These two CDs by bright-eyed, Indiana-based songstress Janiece Jaffe were hand-delivered to me by the artist herself during a between-sessions break at the 31st conference of the International Association for Jazz Education (IAJE) last January in Toronto. The earlier of the two, It Takes Two,
dating from 1996, pairs Jaffe with bassist Tom Hildreth (eight tracks) or guitarist Marcos Cavalcante (six). Heart’s Desire,
recorded in 2001-02, finds her in the company of pianist Simon Rowe, bassist John Huber and drummer Pete Wilhoit.
While I don’t pretend to know what makes one singer more “popular” than another, I can tell you that Jaffe has a lovely voice, about a step below true soprano, sings with feeling, enunciates each word clearly, hits every note on the nose and obviously enjoys what she’s doing. Jaffe scats infrequently but well, and like another young singer who’s fast climbing the ladder of success, Karrin Allyson, sings charmingly in French (“La Vie en Rose”) as well as English. Jaffe tends to choose slower tempos, and It Takes Two, especially, is heavily laden with ballads (eight of the last nine selections would answer to the name, and even Ellington’s “I’m Just a Lucky So-and-So” is slowed to a snail’s pace). Three of the songs are Latin-based, and as one would expect, the Brazilian-born Cavalcante is the accompanist on each (Kenny Dorham’s “Blue Bossa,” Antonio Carlos Jobim’s “Rain on the Roses,” Luis Bonfa’s “Gentle Rain”). He’s splendid throughout, as is bassist Hildreth.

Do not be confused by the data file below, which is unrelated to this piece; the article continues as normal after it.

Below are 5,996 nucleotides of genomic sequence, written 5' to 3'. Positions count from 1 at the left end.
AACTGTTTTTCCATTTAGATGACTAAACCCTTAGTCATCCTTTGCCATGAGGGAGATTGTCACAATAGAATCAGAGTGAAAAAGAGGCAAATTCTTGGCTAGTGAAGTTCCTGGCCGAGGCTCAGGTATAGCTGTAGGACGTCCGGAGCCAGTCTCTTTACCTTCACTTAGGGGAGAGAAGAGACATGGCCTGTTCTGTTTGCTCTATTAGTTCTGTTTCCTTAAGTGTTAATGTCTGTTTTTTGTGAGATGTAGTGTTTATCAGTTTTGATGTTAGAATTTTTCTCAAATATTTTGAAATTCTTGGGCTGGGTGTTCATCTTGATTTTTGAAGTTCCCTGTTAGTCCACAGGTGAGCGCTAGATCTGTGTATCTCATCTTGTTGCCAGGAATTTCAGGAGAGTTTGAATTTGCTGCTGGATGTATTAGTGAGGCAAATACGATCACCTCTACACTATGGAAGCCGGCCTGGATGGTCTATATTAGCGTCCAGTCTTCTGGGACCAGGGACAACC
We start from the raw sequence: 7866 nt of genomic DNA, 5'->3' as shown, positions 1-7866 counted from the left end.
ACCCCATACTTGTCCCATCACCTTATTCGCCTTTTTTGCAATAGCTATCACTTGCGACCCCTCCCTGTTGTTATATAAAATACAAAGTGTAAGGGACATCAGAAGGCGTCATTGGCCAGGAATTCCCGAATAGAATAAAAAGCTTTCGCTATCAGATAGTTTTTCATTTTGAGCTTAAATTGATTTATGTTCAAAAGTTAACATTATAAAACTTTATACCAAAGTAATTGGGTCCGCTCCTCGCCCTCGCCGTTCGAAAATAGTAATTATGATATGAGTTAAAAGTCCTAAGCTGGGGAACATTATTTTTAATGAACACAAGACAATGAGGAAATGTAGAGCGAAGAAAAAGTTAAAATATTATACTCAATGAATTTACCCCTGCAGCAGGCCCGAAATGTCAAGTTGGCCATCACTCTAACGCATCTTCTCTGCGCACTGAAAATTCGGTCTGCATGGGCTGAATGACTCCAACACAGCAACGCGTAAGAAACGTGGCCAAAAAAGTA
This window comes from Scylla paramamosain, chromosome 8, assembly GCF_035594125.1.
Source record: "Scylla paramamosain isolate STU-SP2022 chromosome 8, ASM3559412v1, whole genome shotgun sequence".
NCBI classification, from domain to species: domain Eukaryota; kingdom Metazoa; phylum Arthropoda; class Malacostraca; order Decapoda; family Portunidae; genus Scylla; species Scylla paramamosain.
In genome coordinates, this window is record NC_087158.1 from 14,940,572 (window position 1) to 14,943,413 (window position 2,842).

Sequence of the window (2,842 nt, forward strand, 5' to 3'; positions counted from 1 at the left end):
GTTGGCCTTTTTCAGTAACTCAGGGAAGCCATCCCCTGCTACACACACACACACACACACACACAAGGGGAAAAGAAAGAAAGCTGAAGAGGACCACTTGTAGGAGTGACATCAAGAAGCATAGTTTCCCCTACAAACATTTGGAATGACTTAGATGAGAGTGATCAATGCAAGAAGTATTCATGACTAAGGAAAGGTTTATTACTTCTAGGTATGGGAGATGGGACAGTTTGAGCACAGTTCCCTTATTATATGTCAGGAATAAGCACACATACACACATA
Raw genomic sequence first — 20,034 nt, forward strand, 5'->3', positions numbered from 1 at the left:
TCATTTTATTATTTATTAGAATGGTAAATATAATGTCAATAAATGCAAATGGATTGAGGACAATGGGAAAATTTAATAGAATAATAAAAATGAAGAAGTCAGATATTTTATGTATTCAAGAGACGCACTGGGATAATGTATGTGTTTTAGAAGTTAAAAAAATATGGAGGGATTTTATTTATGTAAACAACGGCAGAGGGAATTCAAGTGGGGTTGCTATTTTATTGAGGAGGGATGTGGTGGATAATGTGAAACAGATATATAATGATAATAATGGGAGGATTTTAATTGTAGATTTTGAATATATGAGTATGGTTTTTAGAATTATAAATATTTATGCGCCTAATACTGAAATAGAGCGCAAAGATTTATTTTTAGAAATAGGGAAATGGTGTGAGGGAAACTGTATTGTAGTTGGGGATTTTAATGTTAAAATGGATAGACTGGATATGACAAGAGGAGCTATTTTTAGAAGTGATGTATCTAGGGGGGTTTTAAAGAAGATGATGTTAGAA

Heart’s Desire is somewhat livelier but not (in my opinion) nearly as well-recorded, with Jaffe sounding more breathless and mannered than on her earlier album. Even so, she can hold her own with many of her better-known contemporaries, both in terms of vocal quality and lyric interpretation. As on It Takes Two, Jaffe’s back-up crew is first-rate, with pianist Rowe the lone accompanist on “Over the Rainbow,” drummer Wilhoit and bassist Huber likewise on “Fever” and “That’s All,” respectively. On the fast-paced numbers “Up Jumped Spring,” “Easy to Love,” “But Beautiful,” “Let’s Get Lost,” Bill Evans’ “Waltz for Debby” Jaffe plucks a few too many tricks from her vocal bag; from this vantage point she’d have been better off interpreting the songs more closely as written, but then it’s rather easy for a non-singer to sit at a keyboard and take pot shots. She still has a pleasing voice and sings on-key, and that’s more than half the battle won.
When all is said and done, Jaffe earns high marks for musicianship and charm, and even though we’d give the nod to It Takes Two, both her albums are brisk and rewarding.